Secretive October whitetails confound owners of private, manicured whitetail properties with their undercover antics. And they present quite a quandary to public-land bowhunters and those that share properties with others. Regrettably, this behavior repeats every October – it’s ingrained in a buck’s character to transform from a socialite bachelor to a shadowy curmudgeon that occasionally is seen in public.
Fortunately, the covert lifestyle is short-lived. Toward the end of the month, bucks begin to lose their eccentric existence and turn their attention to procreation. Their character can turn from withdrawn to outgoing with one good dose of testosterone, giving you more than enough action to focus on for a successful October ending. Until that time, consider hunting one of these secret locations for October whitetails.
Mast crops are a whitetail’s form of kryptonite, and October is the month when many mast crops, hard or soft, hit the ground. Hidden mast options give elusive October whitetails a carbohydrate boost that adds pounds of fat without having to visit food plots during daylight.
Annual scouting is a must while inventorying a whitetail hunting property. August and early September are good periods to survey mast locations. Foresters note the last two feet of a healthy branch is best to focus on for a rating. In white oaks, 12 or more acorns indicate a good crop. In red oaks, look for 16 or more. Try to schedule
visits to allow a week or more for your intrusion to fade in deer memory banks prior to hunting. Trail cameras also offer insight on the travel patterns around mast hotspots.
You’ll hear different schools of thought on how to set up near mast. Terrain, trails and cover will dictate your ambush location. And as with all food ambush locations, mature deer exhibit jumpy and jittery behavior as they scan a feeding area for danger. A treestand 50 yards back on a main trail may be a better choice to waylay a suspicious buck before it ramps up security onsite.
Whitetails need water daily to survive, and this requirement may just lure an uncooperative October buck into the location of your choosing.
If your property includes a trickling stream or river, look for heavily used trails leading to areas where the bank slopes gently toward the water source. Bucks will gravitate toward these easy locations as opposed to diving off a steep bank into a setting with limited visibility.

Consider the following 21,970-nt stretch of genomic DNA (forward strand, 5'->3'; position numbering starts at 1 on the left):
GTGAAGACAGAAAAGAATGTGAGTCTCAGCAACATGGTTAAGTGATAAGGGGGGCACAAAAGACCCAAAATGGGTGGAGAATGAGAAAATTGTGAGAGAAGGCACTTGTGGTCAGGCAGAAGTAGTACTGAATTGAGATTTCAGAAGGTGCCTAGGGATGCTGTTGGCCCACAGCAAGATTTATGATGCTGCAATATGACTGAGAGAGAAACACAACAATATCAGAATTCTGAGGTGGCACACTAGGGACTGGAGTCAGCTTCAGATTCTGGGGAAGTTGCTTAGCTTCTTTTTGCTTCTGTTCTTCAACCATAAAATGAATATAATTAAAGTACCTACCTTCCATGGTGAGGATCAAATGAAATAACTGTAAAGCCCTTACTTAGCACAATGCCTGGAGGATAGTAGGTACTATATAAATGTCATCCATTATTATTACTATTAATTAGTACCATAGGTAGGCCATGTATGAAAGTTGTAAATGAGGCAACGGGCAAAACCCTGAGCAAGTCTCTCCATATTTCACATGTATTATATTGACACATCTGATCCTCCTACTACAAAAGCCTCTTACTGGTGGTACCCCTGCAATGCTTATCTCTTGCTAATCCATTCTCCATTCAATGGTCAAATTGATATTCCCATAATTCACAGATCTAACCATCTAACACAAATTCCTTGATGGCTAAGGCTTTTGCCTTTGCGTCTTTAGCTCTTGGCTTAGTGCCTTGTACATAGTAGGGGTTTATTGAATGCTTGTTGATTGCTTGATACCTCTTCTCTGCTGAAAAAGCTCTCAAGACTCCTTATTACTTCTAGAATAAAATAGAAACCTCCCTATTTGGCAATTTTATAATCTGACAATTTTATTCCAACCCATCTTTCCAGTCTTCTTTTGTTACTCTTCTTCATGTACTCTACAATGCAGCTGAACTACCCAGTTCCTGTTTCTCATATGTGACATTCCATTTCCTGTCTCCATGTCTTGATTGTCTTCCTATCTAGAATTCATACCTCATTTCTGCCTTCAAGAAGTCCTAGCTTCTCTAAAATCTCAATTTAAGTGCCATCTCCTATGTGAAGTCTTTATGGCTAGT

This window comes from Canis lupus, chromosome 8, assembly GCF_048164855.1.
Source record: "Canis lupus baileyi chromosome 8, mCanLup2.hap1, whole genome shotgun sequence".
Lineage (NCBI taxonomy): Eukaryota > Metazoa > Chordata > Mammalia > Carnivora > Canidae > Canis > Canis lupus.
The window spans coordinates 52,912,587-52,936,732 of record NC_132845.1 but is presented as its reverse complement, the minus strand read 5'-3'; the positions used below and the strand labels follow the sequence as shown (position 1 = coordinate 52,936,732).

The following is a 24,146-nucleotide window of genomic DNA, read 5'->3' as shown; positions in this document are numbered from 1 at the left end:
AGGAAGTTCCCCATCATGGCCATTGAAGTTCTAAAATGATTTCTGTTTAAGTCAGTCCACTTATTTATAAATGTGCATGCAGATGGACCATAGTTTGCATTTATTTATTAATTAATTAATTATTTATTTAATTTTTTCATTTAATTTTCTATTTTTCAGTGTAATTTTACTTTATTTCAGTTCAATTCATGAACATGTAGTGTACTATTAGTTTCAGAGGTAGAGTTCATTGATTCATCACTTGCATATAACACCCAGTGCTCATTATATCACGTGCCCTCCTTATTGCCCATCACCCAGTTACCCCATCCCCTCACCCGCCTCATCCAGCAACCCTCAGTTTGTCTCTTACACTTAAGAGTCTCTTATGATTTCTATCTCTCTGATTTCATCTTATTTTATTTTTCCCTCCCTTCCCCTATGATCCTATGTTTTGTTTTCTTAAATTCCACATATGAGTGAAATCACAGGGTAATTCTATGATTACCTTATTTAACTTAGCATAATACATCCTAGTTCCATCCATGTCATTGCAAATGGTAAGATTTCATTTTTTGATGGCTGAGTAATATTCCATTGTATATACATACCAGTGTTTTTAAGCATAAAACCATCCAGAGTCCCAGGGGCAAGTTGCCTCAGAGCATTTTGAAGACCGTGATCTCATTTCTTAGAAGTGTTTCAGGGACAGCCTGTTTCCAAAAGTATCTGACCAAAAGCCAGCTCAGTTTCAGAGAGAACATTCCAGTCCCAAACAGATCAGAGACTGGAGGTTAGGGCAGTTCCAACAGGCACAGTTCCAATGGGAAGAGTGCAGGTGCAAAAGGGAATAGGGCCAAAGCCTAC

Properties with limited water excel in ambush prospects, particularly if the water source resides in hidden timber or standing crops. If your property doesn’t offer water, create a small pool at any natural spring with minimal damming efforts via hand tools. A rented skid steer loader can build a secluded, ridgetop reservoir over a weekend.
Like a specific acorn-producing oak, target trails coming and going to a water source with a stand removed by 50 yards or more. If you want to ambush whitetails with a pronghorn-like approach, confirm prevailing winds and then place your treestand or ground blind weeks in advance so it becomes as everyday as a fallen tree along the trail.
The phrase “whitetails are creatures of the edge” has merit, but it doesn’t mean a total commitment to edges that include an open field up against impenetrable timber. As you evaluate edge stand locations, look beyond the field and into the shadows for interior edges a buck may follow during shooting light.
Be on the lookout for dry creeks, old riverbeds, fence lines, abandoned roads and forgotten hedges. In addition to providing whitetails terrain structures to track along, these edges also give clues as to whether deer are using them. Look for scrapes and rubs to determine if a trail camera needs to stand electronic guard for you.
Another sanctuary is standing crops like corn, sunflowers and sorghum. These jungles may seem impassable, but snoop inside for more concealed edges. Oftentimes, large fields include areas too wet to farm, cropless sections due to a planter malfunction, small reservoirs and even a row of trees. Follow any opening into the corn from a downwind position for the possibility of discovering possible edges where whitetails may show during shooting light.
Visible rubs occur in fairly obvious edges, but those are exactly the areas often avoided by low-key October whitetails. Move inside the timber, and rubs become less frequent, but they still can reveal a pattern to help you home in on a buck travel route.
Begin your investigation on field edges where the edge effect attracts most rubbing. As you discover larger rubs, look for adjacent trails and rubs along that route. Trail cameras are invaluable, but time is of the essence so use footwork first and trail cameras as later confirmation. Obviously, the bigger the rubs the better, but even big bucks rub on small saplings. They just do more damage than immature deer.
As with all October strategies, don’t push too far into a secretive zone. Set up just outside suspected bedding cover on the downwind side of a rub-riddled trail and you might just catch a buck on its way out or back from an evening of carousing.